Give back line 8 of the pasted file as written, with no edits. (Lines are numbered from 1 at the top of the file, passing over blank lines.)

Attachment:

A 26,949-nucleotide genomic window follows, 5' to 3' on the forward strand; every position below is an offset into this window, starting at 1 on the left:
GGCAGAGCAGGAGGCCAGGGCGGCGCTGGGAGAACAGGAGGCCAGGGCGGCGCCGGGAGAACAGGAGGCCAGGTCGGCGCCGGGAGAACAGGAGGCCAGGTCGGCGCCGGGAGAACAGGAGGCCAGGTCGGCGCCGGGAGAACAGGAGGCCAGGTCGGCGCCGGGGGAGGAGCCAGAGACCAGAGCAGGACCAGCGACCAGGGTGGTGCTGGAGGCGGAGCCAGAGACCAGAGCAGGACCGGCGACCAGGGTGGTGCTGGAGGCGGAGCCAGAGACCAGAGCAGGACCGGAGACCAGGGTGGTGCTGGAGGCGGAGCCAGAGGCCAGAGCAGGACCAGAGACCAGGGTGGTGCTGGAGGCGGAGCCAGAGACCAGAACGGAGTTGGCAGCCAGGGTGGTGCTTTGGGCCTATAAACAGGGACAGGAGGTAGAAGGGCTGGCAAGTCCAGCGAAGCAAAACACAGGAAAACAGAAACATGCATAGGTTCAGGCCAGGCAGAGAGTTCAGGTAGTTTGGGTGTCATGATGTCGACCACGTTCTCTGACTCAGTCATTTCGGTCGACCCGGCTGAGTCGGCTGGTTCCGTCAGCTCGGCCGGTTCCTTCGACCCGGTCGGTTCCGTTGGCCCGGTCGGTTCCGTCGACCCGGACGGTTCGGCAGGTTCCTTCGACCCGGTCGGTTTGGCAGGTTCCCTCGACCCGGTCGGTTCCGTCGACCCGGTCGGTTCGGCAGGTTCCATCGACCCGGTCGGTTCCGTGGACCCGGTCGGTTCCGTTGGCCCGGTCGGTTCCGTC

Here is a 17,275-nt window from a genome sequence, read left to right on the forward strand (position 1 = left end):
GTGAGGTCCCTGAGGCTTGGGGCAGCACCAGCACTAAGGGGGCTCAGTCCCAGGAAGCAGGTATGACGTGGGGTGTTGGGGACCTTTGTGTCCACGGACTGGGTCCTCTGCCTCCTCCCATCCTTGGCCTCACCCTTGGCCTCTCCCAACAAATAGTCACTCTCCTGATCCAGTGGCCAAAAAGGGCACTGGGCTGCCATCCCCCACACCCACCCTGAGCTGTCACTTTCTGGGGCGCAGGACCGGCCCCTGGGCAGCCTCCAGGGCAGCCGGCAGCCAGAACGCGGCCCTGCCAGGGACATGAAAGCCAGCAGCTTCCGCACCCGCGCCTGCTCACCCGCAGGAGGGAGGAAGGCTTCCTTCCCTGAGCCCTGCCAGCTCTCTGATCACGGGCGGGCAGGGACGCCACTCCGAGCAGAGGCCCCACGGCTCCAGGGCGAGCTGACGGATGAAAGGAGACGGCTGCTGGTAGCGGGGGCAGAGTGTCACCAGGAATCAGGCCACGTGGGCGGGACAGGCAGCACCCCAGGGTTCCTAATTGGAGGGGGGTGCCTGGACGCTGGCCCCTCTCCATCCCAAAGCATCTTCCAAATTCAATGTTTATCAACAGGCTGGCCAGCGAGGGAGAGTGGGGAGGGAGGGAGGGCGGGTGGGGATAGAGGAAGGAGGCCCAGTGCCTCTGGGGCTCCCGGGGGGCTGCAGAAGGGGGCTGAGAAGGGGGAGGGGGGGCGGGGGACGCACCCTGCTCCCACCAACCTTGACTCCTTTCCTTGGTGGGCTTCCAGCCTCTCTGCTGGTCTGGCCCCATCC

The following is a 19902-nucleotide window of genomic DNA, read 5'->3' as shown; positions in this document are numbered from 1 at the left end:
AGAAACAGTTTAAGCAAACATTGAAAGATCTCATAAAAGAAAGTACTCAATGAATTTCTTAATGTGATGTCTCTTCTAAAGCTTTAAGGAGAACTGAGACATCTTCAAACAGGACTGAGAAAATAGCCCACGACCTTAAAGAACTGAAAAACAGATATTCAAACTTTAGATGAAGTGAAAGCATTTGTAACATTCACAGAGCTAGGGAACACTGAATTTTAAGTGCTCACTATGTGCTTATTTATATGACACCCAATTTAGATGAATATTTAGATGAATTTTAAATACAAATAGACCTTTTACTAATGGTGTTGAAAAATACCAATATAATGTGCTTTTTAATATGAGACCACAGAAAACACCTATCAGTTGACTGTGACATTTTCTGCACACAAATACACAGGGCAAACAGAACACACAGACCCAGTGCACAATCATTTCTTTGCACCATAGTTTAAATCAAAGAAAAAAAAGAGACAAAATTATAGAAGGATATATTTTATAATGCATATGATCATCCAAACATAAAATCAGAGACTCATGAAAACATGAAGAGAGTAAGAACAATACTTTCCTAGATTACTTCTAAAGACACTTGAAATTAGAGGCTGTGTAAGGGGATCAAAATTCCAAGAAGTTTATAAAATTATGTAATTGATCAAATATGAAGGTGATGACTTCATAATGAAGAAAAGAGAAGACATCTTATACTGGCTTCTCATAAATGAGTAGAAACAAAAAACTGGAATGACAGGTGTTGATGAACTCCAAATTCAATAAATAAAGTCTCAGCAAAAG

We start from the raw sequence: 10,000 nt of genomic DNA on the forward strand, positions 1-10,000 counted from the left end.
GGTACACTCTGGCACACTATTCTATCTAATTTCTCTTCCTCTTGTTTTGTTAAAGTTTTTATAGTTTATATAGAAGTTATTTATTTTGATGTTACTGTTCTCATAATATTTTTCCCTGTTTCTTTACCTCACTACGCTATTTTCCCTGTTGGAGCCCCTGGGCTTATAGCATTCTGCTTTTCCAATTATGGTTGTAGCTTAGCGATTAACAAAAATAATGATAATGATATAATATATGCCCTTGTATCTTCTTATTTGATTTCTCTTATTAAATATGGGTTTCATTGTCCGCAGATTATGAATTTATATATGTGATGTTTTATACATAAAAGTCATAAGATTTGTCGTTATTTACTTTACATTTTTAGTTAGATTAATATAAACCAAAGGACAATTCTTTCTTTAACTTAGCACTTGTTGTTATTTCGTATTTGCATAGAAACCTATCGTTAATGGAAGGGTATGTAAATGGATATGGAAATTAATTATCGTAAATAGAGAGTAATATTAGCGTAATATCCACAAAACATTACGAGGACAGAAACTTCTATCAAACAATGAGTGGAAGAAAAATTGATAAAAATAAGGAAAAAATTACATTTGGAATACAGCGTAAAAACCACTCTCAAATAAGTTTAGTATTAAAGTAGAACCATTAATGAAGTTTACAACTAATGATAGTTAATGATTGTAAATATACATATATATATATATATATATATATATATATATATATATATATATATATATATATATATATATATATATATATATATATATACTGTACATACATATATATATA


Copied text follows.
GGTACACTCTGGCACACTATTCTATCTAATTTCTCTTCCTCTTGTTTTGTTAAAGTTTTTATAGTTTATATAGAAGTTATTTATTTTGATGTTACTGTTCTCATAATATTTTTCCCTGTTTCTTTACCTCACTACGCTATTTTCCCTGTTGGAGCCCCTGGGCTTATAGCATTCTGCTTTTCCAATTATGGTTGTAGCTTAGCGATTAACAAAAATAATGATAATGATATAATATATGCCCTTGTATCTTCTTATTTGATTTCTCTTATTAAATATGGGTTTCATTGTCCGCAGATTATGAATTTATATATGTGATGTTTTATACATAAAAGTCATAAGATTTGTCGTTATTTACTTTACATTTTTAGTTAGATTAATATAAACCAAAGGACAATTCTTTCTTTAACTTAGCACTTGTTGTTATTTCGTATTTGCATAGAAACCTATCGTTAATGGAAGGGTATGTAAATGGATATGGAAATTAATTATCGTAAATAGAGAGTAATATTAGCGTAATATCCACAAAACATTACGAGGACAGAAACTTCTATCAAACAATGAGTGGAAGAAAAATTGATAAAAATAAGGAAAAAATTACATTTGGAATACAGCGTAAAAACCACTCTCAAATAAGTTTAGTATTAAAGTAGAACCATTAATGAAGTTTACAACTAATGATAGTTAATGATTGTAAATATACATATATATATATATATATATATATATATATATATATATATATATATATATATATATATATATATATATATATATATATATACTGTACATACATATATATATA